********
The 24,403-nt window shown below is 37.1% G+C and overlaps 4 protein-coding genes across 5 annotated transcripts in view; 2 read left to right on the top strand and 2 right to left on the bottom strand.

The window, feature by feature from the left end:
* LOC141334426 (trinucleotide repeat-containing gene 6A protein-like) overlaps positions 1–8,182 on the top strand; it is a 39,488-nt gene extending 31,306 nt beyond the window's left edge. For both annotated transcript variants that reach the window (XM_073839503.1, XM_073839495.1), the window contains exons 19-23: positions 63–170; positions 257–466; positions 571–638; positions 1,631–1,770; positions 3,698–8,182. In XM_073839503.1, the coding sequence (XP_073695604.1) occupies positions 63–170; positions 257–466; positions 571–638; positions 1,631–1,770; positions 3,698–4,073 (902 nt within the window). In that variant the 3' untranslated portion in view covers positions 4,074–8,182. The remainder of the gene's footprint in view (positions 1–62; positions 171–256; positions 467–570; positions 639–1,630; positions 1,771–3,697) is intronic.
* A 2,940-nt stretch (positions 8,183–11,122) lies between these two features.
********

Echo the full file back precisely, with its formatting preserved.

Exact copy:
The 24,403-nt window shown below is 37.1% G+C and overlaps 4 protein-coding genes across 5 annotated transcripts in view; 2 read left to right on the top strand and 2 right to left on the bottom strand.

The window, feature by feature from the left end:
* LOC141334426 (trinucleotide repeat-containing gene 6A protein-like) overlaps positions 1–8,182 on the top strand; it is a 39,488-nt gene extending 31,306 nt beyond the window's left edge. For both annotated transcript variants that reach the window (XM_073839503.1, XM_073839495.1), the window contains exons 19-23: positions 63–170; positions 257–466; positions 571–638; positions 1,631–1,770; positions 3,698–8,182. In XM_073839503.1, the coding sequence (XP_073695604.1) occupies positions 63–170; positions 257–466; positions 571–638; positions 1,631–1,770; positions 3,698–4,073 (902 nt within the window). In that variant the 3' untranslated portion in view covers positions 4,074–8,182. The remainder of the gene's footprint in view (positions 1–62; positions 171–256; positions 467–570; positions 639–1,630; positions 1,771–3,697) is intronic.
* A 2,940-nt stretch (positions 8,183–11,122) lies between these two features.